(2) TRIP II – The Next Generation. TRIP was designed to improve customer service by disseminating travel conditions through a web map/web site, via email/text alerts, on VMS signs, and through an interactive voice response (IVR) dial-in phone line.

(3) Reports from the Road Crews (REPORTS). REPORTS is a web and telephony-based tool for PTC maintenance staff to report weather/roadway conditions while on the road. A Blackberry Application allows crews to enter conditions and view other reported conditions. It allows managers to view/approve reports from virtually anywhere. Reported conditions are automatically stored in the system and can be viewed by staff or crews for proactive response. Conditions are disseminated to the public via the TRIP II system. These three programs, made possible by leveraging new technologies, work in an integrated fashion to improve timeliness and accuracy of roadway reports to the public, to manage tech dispatch and repair tracking and provide a potential for producing revenue.


North Texas Tollway Authority (NTTA)

The challenges facing the United States economy have created enormous pressure and hardship for all business. The tolling industry has also been swept up in this challenge. Rising fuel prices, loss of investment capital, unavailable highway dollars, and increasing unemployment have created an often chaotic and difficult operating environment. The NTTA, has a responsibility to deliver to service to their customers and stakeholders regardless of the economic environment. The NTTA is committed to providing the “highest level of service for the least amount of cost that is valuable for its customers and responsible for the NTTA. Having committed to an All Electronic Tolling (ETC) strategy, the NTTA customer experience has become a much larger challenge. The elimination of toll booths, the implementation of ZipCash payment systems and new facilities have put increased volume and pressure on all customer touch points. These include call center services, storefront TollTag stores, IVR, Web site and roadway customer service. A 20% increase in customer contact volume in uncharted electronic tolling waters risked stretching the limits of the customer service infrastructure. The NTTA needed to respond to these challenges yet be responsible in an economic environment where survival was paramount and not growth and innovation. Seeking a solution to the pressure of providing value added services with less resources and capital, NTTA turned to an unlikely partner: their customers. NTTA put their “customers to work” providing advice, coaching employees, auditing customer experience and training NTTA personnel. And not just a “couple” of customers helping out “every once and a while”, thousands of NTTA customers provide valuable coaching, advice and insight daily throughout the agency. Utilizing a technology platform called CDM (Customer Driven Management), NTTA can access customer’s 24x7 for input. What is significant is this platform solution crosses all levels of the organization and most importantly is provided individually. Customers are working in tandem with NTTA managers and front-line supervisors. This means that in some instances hundreds of customers are assisting one individual (and their manager) in addressing a specific performance area by providing coaching, advice, encouragement and training. This customer engagement is unparalleled in the tolling industry and the private sector as well. The impact is seen in reduced expenses, customer loyalty, streamlined process, changed behavior and perhaps most importantly a dramatically improved customer experience. Imagine - Customers and a public agency working together for the people of North Texas. Partnering with their customers is not a new concept for the NTTA. NTTA for the past three years has engaged their customers in a unique “Mystery Driver” program. Unlike most mystery shopper programs engaged around the world NTTA uses their actual customers to provide feedback and direction for the agency. In addition to synchronizing with customers, the NTTA also leverages CDM to facilitate virtual focus groups. The NTTA was considering two sign designs to communicate a rate change based on vehicle axles. Instead of using a traditional focus group, the NTTA was able to use this technology to get feedback regarding the two signs. These customers viewed the designs online and provided enough detailed feedback and advice that the NTTA was able to produce a third and final design that is in place today. A similar process was utilized that was able to produce a third and final design that is in place today. This process ensured clear invoice changes were made that customers would understand. These two instances alone save tens of thousands of dollars in traditional focus group costs as well as reducing contact volumes and their associated costs. NTTA increased their level of service at a minimal cost. This solution transformed NTTA’s perspective on customer service.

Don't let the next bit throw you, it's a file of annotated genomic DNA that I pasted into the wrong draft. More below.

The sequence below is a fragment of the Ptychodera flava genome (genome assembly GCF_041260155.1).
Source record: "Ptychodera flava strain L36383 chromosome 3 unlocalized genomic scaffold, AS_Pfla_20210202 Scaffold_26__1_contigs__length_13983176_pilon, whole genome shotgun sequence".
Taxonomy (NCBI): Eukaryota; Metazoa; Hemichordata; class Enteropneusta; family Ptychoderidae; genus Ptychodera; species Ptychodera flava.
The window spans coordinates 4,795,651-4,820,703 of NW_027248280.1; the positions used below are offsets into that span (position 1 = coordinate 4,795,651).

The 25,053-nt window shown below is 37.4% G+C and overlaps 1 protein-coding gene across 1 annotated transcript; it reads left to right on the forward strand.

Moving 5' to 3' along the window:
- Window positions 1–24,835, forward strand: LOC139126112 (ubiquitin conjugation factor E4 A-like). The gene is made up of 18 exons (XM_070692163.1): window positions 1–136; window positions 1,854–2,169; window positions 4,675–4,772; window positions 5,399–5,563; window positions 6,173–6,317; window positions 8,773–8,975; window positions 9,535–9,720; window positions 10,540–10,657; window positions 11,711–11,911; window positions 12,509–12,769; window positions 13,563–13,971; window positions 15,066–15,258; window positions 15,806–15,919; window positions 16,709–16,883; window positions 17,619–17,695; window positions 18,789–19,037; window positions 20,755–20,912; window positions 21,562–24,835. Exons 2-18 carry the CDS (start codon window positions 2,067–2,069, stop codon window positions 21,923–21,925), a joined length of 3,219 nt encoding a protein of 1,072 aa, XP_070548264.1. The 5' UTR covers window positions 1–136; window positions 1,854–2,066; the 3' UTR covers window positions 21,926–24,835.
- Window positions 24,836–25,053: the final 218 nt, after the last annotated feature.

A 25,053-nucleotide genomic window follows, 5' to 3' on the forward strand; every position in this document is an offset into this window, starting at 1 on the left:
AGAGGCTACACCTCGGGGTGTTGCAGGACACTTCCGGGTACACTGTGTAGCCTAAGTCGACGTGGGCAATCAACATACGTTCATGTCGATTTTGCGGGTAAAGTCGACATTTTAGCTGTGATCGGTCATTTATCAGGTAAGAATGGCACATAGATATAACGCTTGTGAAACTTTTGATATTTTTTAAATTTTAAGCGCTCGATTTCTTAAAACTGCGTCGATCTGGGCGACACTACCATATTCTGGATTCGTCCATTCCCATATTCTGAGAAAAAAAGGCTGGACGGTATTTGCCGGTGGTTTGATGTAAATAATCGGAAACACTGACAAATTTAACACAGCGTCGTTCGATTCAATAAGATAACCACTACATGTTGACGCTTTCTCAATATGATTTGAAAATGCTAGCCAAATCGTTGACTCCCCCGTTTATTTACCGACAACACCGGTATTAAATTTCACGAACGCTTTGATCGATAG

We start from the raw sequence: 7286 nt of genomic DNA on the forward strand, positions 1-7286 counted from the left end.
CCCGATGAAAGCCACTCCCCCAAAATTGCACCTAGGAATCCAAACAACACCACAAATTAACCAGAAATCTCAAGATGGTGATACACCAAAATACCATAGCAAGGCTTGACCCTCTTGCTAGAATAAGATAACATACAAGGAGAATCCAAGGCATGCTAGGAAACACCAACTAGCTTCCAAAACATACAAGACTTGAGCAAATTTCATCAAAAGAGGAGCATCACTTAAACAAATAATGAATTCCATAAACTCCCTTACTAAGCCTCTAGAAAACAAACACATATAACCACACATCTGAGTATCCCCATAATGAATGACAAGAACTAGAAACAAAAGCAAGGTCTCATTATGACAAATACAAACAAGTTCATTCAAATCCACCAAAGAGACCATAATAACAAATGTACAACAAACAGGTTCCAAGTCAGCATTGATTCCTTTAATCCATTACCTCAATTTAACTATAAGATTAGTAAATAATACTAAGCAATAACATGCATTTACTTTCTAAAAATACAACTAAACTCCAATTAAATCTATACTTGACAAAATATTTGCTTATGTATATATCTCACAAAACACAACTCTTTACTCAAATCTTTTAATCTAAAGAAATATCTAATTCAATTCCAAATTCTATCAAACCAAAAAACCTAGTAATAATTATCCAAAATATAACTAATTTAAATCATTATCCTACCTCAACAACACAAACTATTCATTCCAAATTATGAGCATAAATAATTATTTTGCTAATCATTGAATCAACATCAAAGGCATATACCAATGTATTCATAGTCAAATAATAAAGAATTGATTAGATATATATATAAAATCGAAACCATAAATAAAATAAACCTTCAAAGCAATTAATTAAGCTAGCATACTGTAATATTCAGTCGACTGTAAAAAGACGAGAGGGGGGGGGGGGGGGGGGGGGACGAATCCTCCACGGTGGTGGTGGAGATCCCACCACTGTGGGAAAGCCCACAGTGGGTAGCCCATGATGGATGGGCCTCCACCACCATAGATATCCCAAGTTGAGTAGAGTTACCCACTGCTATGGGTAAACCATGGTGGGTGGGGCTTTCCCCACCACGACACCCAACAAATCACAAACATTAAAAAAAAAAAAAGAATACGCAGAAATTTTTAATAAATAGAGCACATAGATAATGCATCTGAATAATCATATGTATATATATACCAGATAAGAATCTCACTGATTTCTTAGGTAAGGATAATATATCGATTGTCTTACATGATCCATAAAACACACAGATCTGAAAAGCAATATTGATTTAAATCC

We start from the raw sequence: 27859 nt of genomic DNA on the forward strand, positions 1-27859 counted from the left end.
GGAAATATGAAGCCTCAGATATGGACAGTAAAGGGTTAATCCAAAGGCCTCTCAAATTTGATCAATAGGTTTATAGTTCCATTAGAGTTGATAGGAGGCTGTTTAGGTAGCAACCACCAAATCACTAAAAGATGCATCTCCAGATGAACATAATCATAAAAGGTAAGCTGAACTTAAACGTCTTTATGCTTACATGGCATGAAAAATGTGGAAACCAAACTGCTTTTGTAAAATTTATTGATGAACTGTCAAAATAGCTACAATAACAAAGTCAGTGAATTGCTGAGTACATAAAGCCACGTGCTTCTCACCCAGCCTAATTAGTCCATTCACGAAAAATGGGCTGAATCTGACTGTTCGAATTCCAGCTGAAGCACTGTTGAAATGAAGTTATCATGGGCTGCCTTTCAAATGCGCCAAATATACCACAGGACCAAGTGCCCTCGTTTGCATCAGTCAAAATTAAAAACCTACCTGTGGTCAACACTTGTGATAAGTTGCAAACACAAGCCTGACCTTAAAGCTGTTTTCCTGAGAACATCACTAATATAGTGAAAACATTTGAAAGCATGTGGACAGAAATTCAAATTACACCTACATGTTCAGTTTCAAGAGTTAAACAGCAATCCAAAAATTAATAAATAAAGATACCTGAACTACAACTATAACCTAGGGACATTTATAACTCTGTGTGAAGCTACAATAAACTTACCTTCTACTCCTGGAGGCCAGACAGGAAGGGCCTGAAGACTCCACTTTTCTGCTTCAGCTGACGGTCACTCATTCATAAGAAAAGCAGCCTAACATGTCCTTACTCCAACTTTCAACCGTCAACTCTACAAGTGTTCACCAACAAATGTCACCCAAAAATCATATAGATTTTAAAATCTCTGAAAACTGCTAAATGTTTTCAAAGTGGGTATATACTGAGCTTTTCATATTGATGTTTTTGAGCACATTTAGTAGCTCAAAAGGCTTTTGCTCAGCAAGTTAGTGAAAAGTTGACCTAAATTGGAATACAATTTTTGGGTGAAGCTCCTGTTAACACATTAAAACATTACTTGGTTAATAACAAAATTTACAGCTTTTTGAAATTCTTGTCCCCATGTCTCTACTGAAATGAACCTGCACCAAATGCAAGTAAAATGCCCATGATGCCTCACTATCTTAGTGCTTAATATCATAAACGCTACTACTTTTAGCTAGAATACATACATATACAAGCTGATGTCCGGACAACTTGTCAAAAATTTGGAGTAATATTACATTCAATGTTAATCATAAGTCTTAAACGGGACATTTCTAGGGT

Roads and Transport Authority, Dubai, United Arab Emirates

As with many accomplishments in Dubai, the Roads and Transport Authority (RTA) made the impossible possible, and set a few world records along the way.  Salik, meaning open or clear in Arabic, is Dubai’s new all electronic, open road tolling (ORT) system.  It is a free flow tolling system operating at highway speeds with no plazas, gates, or other impediments to traffic flow. It is maintained completely above the road from walkways inside the cladded gantries, requiring no road closures for regular maintenance.  Salik also features the world’s widest free flow tolling zone -- at 40.3 meters (132 feet), spanning 7 ORT lanes in a single direction.  Not only was the Salik turnkey toll system deployed in less than a year from study through revenue collection, it deployed technologies not previously attempted in toll collection.  These world-record technological advancements clearly represent excellence and extraordinary achievement within the world's transportation industry.